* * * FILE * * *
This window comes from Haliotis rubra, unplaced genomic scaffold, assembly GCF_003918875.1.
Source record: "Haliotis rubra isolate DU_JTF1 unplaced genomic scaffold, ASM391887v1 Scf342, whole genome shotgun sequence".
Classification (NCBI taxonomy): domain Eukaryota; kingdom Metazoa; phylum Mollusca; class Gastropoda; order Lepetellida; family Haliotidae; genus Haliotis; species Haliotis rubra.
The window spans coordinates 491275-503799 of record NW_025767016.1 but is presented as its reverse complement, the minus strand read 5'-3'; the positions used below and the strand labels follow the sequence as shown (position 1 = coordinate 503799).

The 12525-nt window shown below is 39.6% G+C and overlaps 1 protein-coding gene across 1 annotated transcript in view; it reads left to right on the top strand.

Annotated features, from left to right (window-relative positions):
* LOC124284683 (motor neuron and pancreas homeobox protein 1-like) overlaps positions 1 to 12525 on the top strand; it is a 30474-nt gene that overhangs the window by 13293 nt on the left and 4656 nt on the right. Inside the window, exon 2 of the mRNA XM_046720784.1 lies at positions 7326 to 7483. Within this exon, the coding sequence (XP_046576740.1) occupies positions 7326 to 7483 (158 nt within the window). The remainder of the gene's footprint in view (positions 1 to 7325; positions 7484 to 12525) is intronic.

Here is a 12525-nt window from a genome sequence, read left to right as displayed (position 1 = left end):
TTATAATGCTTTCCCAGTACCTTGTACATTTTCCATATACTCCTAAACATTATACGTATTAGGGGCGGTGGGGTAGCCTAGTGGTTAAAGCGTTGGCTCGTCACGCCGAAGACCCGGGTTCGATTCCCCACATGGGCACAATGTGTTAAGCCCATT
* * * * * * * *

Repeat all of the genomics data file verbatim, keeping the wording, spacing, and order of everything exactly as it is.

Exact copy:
This window comes from Haliotis rubra, unplaced genomic scaffold, assembly GCF_003918875.1.
Source record: "Haliotis rubra isolate DU_JTF1 unplaced genomic scaffold, ASM391887v1 Scf342, whole genome shotgun sequence".
Classification (NCBI taxonomy): domain Eukaryota; kingdom Metazoa; phylum Mollusca; class Gastropoda; order Lepetellida; family Haliotidae; genus Haliotis; species Haliotis rubra.
The window spans coordinates 491275-503799 of record NW_025767016.1 but is presented as its reverse complement, the minus strand read 5'-3'; the positions used below and the strand labels follow the sequence as shown (position 1 = coordinate 503799).

The 12525-nt window shown below is 39.6% G+C and overlaps 1 protein-coding gene across 1 annotated transcript in view; it reads left to right on the top strand.

Annotated features, from left to right (window-relative positions):
* LOC124284683 (motor neuron and pancreas homeobox protein 1-like) overlaps positions 1 to 12525 on the top strand; it is a 30474-nt gene that overhangs the window by 13293 nt on the left and 4656 nt on the right. Inside the window, exon 2 of the mRNA XM_046720784.1 lies at positions 7326 to 7483. Within this exon, the coding sequence (XP_046576740.1) occupies positions 7326 to 7483 (158 nt within the window). The remainder of the gene's footprint in view (positions 1 to 7325; positions 7484 to 12525) is intronic.

Here is a 12525-nt window from a genome sequence, read left to right as displayed (position 1 = left end):
TTATAATGCTTTCCCAGTACCTTGTACATTTTCCATATACTCCTAAACATTATACGTATTAGGGGCGGTGGGGTAGCCTAGTGGTTAAAGCGTTGGCTCGTCACGCCGAAGACCCGGGTTCGATTCCCCACATGGGCACAATGTGTTAAGCCCATT